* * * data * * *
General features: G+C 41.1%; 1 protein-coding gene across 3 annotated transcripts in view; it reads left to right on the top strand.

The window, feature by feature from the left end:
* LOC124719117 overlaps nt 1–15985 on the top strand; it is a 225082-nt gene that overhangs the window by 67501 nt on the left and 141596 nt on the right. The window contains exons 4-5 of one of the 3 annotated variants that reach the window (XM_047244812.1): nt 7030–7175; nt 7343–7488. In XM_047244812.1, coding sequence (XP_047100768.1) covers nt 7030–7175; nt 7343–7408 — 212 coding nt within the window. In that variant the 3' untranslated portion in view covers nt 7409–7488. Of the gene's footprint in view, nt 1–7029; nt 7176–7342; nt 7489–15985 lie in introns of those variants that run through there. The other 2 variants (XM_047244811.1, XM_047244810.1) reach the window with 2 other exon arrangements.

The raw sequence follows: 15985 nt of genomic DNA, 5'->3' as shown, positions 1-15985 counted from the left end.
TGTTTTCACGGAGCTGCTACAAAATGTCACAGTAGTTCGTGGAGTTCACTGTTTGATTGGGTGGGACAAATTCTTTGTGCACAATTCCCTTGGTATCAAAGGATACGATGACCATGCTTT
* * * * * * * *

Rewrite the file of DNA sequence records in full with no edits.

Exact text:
General features: G+C 41.1%; 1 protein-coding gene across 3 annotated transcripts in view; it reads left to right on the top strand.

The window, feature by feature from the left end:
* LOC124719117 overlaps nt 1–15985 on the top strand; it is a 225082-nt gene that overhangs the window by 67501 nt on the left and 141596 nt on the right. The window contains exons 4-5 of one of the 3 annotated variants that reach the window (XM_047244812.1): nt 7030–7175; nt 7343–7488. In XM_047244812.1, coding sequence (XP_047100768.1) covers nt 7030–7175; nt 7343–7408 — 212 coding nt within the window. In that variant the 3' untranslated portion in view covers nt 7409–7488. Of the gene's footprint in view, nt 1–7029; nt 7176–7342; nt 7489–15985 lie in introns of those variants that run through there. The other 2 variants (XM_047244811.1, XM_047244810.1) reach the window with 2 other exon arrangements.

The raw sequence follows: 15985 nt of genomic DNA, 5'->3' as shown, positions 1-15985 counted from the left end.
TGTTTTCACGGAGCTGCTACAAAATGTCACAGTAGTTCGTGGAGTTCACTGTTTGATTGGGTGGGACAAATTCTTTGTGCACAATTCCCTTGGTATCAAAGGATACGATGACCATGCTTT